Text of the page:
“You could say that I signed into law today some laws that protect gun rights,” Abbott said during the bill signing. “But today, I signed documents that instilled freedom in the Lone Star State.”

This law inspired some Texas women to enroll in gun safety classes and purchase personal handguns. Past experiences have also influenced people’s decisions in carrying pepper spray. Particularly, there has been an increase in girls carrying pepper spray due to alarming incidents.

Senior Mary Grace Altizer has carried pepper spray since her sophomore year. After a man approached her in a Starbucks and tried to get her in his car, she started carrying pepper spray.

“It really terrified me and made me really anxious, so I started carrying pepper spray in the event that if something like that happened again, I could protect myself,” Altizer said. “I think it is really important to try to be proactive about protecting yourself because you never know what is going to happen. Pepper spray is an easy addition to your car keys or to keep in your purse.”

According to a Nov. 1 poll of 172 students, 13 percent carry pepper spray and 24 percent carry self defense items.

As an additional result of the pandemic, prisons released inmates after the virus spread rapidly within prisons. In Austin alone, 7,000 low-level prisoners were temporarily set free due to Covid-19, according to KXAN, a local Austin news channel. ESD’s Director of Campus Security Jody Trumble discerns that the pandemic resulted in interesting crime trends as the nation was on lockdown. With everyone stuck at home, various crimes were impossible.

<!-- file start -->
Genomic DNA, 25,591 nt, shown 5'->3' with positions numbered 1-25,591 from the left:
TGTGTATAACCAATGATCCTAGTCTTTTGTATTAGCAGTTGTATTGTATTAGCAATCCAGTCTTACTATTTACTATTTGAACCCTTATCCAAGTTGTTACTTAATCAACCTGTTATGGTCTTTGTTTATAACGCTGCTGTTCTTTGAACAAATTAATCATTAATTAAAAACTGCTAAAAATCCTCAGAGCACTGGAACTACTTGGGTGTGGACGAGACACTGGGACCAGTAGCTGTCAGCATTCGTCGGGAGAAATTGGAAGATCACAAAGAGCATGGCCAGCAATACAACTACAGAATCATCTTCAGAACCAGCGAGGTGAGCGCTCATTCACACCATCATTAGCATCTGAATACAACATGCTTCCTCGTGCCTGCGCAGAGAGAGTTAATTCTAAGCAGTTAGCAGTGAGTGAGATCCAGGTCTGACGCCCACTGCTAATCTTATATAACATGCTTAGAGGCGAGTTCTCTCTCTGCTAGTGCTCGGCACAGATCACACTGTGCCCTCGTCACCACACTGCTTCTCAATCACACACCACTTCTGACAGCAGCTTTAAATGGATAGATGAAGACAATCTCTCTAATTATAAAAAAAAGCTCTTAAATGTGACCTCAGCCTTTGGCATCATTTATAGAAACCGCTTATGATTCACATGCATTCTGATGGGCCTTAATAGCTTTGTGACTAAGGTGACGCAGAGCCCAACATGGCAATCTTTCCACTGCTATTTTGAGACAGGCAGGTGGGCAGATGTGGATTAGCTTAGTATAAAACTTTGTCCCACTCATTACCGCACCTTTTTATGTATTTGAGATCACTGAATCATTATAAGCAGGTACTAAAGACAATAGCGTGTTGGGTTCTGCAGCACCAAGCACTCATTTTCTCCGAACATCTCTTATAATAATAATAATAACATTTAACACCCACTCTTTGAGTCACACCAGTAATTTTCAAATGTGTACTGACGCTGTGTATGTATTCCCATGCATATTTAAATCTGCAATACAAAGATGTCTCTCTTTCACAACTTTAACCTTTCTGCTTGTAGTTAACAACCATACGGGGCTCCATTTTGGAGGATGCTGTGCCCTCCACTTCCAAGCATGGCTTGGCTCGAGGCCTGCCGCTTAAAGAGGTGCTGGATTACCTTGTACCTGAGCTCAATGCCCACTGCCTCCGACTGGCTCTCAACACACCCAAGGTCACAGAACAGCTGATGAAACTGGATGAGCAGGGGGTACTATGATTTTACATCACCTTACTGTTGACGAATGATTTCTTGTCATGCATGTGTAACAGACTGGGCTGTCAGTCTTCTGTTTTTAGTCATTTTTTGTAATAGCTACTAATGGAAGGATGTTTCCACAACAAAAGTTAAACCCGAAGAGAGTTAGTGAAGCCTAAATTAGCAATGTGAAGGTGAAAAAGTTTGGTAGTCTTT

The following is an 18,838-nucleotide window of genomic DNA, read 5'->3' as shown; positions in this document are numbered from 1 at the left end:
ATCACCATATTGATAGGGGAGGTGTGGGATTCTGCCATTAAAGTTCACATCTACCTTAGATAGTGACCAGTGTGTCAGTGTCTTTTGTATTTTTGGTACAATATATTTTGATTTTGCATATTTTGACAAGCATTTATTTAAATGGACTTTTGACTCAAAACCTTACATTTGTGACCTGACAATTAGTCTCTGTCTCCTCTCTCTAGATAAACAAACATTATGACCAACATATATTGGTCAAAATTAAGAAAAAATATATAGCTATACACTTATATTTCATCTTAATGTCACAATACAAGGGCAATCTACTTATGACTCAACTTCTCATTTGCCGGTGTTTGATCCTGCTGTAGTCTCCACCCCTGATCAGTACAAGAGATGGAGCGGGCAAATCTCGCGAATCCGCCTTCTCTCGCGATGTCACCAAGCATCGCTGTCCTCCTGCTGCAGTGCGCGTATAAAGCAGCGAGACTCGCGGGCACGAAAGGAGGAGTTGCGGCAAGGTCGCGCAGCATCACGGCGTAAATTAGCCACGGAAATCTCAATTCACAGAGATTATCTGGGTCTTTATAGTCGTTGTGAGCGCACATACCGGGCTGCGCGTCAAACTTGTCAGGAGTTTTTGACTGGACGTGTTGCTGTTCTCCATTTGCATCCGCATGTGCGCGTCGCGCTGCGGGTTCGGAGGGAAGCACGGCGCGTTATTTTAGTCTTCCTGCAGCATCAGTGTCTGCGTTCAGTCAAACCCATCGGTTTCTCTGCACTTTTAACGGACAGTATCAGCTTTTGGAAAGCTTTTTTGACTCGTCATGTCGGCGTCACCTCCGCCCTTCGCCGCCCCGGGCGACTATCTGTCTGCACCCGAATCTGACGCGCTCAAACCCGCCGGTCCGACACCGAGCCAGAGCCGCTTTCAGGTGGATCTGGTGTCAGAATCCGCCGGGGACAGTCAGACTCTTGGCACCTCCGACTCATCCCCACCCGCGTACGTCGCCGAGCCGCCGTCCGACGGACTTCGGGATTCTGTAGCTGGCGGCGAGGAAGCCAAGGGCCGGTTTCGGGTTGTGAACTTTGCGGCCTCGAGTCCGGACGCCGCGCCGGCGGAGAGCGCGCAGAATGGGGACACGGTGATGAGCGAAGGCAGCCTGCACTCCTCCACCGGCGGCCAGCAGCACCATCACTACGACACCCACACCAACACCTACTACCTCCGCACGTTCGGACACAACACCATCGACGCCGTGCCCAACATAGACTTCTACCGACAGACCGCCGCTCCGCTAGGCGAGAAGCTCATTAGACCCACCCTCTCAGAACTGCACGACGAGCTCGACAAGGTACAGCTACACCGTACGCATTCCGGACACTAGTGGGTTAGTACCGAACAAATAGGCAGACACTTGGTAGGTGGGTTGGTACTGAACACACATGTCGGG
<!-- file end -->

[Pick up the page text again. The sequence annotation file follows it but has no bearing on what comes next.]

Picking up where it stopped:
“Burglaries were down (people were home and able to watch their things), thefts were down (stores were closed and people were home), violent crime was up (stress, frustration, and mental health issues as well as people spending more time together),” Trumble said. “I think reporting is a little skewed here since many departments were not making arrests out of fear of the virus spreading in jails, and it’s a little early to determine how much effect the pandemic had on overall crime.” 

According to the Neighborhood Scout, a real estate website, Dallas is safer than only six percent of cities in the United States. Dallas citizens have a one in 29 chance of being a victim of a property crime, including burglary, theft, and car theft, while Park Cities citizens have a one in 47 chance.